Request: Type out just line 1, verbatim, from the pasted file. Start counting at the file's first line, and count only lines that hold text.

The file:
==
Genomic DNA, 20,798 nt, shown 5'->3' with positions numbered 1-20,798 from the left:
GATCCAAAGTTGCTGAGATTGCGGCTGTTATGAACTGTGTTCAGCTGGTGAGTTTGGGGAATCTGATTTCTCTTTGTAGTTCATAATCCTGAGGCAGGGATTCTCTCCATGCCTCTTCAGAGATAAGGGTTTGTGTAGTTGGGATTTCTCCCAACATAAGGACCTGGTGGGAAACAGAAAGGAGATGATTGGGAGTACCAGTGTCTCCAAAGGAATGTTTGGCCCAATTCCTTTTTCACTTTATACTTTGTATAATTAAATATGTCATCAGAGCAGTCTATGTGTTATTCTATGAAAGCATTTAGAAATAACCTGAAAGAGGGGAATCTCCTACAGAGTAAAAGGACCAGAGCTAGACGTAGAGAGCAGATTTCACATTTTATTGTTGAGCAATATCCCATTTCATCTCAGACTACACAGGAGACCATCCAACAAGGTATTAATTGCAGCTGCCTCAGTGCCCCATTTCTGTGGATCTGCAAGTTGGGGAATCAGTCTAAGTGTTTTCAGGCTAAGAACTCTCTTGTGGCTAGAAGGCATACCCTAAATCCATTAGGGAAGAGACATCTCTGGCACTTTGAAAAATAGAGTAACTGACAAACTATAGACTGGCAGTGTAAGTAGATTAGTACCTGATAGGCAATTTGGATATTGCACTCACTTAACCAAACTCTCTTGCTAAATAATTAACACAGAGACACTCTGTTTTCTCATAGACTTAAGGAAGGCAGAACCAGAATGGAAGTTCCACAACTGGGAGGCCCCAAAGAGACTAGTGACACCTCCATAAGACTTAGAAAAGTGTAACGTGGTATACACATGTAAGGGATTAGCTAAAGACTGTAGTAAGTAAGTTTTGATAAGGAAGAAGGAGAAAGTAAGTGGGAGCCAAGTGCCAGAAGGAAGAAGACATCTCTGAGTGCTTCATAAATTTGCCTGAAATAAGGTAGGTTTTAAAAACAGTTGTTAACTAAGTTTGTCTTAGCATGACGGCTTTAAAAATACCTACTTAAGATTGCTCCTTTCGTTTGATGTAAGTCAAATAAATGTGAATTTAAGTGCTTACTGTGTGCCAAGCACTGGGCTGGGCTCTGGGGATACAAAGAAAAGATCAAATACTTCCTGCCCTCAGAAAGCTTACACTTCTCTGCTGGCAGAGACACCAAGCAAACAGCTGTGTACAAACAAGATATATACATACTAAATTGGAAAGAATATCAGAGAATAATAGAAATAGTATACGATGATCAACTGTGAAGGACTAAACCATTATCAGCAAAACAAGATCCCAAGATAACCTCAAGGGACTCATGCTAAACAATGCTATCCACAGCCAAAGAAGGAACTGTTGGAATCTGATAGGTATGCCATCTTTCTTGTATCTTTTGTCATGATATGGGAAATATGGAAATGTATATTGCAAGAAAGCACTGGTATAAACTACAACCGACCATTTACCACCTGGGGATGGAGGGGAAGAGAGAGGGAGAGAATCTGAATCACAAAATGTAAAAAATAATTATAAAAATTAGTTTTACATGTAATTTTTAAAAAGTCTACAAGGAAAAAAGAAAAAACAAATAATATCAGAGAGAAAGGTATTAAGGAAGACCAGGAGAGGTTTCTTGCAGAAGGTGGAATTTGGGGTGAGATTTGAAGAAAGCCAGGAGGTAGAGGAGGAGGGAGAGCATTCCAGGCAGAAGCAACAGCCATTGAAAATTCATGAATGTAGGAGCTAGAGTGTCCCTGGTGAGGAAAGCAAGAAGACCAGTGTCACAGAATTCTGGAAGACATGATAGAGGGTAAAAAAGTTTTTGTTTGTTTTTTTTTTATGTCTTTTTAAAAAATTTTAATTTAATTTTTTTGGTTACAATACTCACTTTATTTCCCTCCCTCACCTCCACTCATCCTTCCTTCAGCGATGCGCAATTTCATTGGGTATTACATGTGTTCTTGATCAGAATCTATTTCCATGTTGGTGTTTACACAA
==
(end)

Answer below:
Genomic DNA, 20,798 nt, shown 5'->3' with positions numbered 1-20,798 from the left: